Theme Announced for Operation Noah’s 14 October Supporters’ Event: ‘Somewhere Good: The Climate Crisis and the Prophetic Imagination’

Posted in: Blog, Events, News
Date posted: 24 August 2023

2023 Operation Noah Supporters’ Event 
Somewhere Good: The Climate Crisis and the Prophetic Imagination 
Saturday 14 October 2023, Romero House, London, 11am – 1.30pm 
Speakers and registration details to be announced in September

It is frightening to see the consequences of human-caused global heating in real-time. From Hawaii to Greece, wildfires are destroying lives and communities. This past June was the hottest June ever recorded in the UK; July was the hottest month ever recorded globally. And in August, the International Energy Agency confirmed that global oil demand had hit an all-time high. Remarkably, the UK Government has now said it will greenlight over 100 new oil and gas licences, potentially paving the way for new North Sea drilling, which would be in direct violation of scientific warnings from the International Energy Agency and the Intergovernmental Panel on Climate Change. Both groups have been clear that we can’t even burn all the oil and gas from existing developments, let alone from new ones, and still limit global heating to safe levels. 

Yet things are changing. Wind and solar power are breaking records, electric vehicles are starting to replace those powered by internal combustion engines, and renewables – which are now cheaper than fossil fuels in most parts of the world – are expected to overtake coal by 2025 as the world’s largest source of electricity. According to the International Energy Agency, more than $1.7 trillion worldwide is expected to be invested in technologies such as wind, solar power, electric vehicles and batteries globally this year, compared with just over $1 trillion worth of investment in fossil fuels. This would be the most ever spent on clean energy in a single year.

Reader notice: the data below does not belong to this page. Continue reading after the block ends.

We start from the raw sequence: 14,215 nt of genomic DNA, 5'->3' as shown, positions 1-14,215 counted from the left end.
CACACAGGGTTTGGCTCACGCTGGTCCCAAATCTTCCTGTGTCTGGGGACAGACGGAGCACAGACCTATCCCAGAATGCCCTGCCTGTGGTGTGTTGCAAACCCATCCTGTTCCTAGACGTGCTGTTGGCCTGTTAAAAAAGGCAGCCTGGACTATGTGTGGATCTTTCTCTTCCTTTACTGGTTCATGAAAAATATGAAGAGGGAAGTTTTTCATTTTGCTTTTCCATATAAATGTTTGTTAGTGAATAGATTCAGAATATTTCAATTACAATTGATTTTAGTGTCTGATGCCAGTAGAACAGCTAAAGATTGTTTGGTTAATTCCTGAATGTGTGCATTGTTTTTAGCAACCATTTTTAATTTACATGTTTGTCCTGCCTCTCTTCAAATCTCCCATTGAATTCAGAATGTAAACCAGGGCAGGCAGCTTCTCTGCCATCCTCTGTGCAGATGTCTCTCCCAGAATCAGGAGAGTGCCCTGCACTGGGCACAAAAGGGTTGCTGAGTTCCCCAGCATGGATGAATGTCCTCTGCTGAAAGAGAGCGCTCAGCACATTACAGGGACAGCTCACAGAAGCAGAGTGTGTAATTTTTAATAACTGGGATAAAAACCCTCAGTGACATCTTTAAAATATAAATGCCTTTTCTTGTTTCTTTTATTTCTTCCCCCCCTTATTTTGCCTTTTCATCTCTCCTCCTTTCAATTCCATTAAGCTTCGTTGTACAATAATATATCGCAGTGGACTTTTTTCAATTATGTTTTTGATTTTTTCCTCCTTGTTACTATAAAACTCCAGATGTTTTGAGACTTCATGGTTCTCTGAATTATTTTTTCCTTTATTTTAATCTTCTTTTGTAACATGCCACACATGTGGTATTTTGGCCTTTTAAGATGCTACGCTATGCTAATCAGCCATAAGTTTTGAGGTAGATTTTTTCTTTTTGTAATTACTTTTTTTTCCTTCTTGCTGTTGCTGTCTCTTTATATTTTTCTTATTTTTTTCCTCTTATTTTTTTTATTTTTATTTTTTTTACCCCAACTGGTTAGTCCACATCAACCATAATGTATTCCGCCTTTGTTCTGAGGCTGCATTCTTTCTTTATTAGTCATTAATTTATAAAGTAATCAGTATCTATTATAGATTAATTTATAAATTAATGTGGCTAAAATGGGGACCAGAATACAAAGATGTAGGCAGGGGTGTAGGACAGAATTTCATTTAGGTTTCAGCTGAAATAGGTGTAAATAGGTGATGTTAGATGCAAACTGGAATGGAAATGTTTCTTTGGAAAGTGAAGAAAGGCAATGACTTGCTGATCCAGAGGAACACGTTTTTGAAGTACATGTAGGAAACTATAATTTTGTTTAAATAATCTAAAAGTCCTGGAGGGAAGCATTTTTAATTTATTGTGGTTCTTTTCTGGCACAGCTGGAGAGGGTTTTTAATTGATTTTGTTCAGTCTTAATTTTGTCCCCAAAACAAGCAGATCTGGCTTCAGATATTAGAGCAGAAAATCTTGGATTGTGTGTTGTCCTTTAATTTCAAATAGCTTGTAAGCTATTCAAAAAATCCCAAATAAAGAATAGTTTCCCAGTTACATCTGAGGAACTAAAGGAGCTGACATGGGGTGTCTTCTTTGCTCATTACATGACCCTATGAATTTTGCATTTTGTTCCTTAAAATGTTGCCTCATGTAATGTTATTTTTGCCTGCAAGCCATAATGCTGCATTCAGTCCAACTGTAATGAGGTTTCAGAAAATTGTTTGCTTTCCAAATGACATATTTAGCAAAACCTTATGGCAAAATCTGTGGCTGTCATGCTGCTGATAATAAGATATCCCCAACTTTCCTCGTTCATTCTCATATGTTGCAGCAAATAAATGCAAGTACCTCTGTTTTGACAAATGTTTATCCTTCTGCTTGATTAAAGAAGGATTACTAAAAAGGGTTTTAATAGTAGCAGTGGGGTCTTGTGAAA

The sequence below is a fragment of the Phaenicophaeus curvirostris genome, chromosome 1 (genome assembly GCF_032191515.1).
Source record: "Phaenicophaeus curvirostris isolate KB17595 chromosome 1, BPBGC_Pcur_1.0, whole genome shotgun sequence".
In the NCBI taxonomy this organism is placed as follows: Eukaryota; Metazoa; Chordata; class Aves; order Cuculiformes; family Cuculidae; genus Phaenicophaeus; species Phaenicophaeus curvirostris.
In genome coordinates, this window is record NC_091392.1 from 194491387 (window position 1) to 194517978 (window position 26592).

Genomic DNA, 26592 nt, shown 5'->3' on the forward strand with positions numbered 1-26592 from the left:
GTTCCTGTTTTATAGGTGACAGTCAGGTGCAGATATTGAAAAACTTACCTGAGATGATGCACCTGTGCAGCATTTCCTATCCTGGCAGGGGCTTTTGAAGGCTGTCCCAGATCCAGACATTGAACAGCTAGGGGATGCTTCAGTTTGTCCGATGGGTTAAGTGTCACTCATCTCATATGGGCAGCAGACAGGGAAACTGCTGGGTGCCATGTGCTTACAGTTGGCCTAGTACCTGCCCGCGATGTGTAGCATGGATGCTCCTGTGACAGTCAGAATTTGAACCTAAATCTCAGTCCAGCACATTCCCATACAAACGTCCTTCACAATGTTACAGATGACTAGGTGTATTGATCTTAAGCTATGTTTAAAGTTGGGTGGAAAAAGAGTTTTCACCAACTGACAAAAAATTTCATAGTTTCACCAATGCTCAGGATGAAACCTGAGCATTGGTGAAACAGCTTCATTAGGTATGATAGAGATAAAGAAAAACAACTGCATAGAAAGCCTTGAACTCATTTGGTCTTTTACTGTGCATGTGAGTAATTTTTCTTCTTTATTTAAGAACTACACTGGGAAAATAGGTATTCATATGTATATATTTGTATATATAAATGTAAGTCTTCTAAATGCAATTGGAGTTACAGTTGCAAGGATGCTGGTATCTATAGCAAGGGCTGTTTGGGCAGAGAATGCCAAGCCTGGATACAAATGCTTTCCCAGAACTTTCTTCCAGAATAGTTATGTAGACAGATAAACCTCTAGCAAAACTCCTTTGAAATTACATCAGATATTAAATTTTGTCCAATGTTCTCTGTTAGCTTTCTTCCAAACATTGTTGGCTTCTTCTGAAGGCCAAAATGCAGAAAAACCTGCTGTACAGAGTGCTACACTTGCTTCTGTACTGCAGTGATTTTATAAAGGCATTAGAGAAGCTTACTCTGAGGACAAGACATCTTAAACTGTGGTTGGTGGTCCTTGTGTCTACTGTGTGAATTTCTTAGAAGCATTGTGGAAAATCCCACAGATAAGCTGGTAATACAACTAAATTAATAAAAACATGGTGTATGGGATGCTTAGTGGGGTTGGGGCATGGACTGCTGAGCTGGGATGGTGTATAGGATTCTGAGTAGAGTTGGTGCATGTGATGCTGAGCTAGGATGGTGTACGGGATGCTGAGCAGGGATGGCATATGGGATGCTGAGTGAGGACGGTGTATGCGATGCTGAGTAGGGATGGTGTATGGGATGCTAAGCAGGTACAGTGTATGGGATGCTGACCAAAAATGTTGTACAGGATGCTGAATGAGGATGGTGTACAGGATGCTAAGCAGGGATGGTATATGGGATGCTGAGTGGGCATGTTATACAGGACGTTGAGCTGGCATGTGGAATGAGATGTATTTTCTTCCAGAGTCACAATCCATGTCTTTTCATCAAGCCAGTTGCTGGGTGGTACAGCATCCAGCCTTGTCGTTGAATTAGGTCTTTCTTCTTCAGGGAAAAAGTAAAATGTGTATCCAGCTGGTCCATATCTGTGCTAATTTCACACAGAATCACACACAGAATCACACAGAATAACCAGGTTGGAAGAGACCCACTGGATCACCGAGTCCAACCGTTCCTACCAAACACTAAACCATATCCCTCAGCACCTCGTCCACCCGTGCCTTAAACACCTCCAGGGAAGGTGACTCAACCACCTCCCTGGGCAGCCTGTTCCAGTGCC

It is into this tension – reality and hope, pragmatism and possibility, the world as-it-is and the world as-it-should-be – the prophet speaks. But in a dangerously warming world, is it disingenuous to speak of a better future? Or is that the very reason the prophet speaks – to pull us towards the fullness of life which God intends for the world? Fr Richard Rohr, OFM, writes

‘The reason prophets can speak so clearly and strongly in the now is because they judge the now from, of all places, the future. Prophets have seen the future. In other words, they have seen where God is leading humanity. They have seen and drawn close to the heart of God and they know God is leading us somewhere good. Since they know the conclusion and where it is that we’re heading, they become impatient and angry at the present state of things. If we know where history is going and what God is leading us toward, if we know what our lives could and should be, why are we wasting time with all this violence and all this stupidity?…The prophets judge the present by the perspective of the future. Perhaps that’s how we began to think that prophets foretold the future—because they forthtold the future. They were the original futurists.’ 

Keeping in mind that Operation Noah is not only deeply realistic about the profound environmental challenges we face, but also ‘hope-inspired’, we will explore the role of the prophet and of the prophetic imagination in the context of the current climate and nature crises. How can Christian climate campaigners inspire the Church, our neighbours and our politicians to lead the way towards a safer climate and brighter future?

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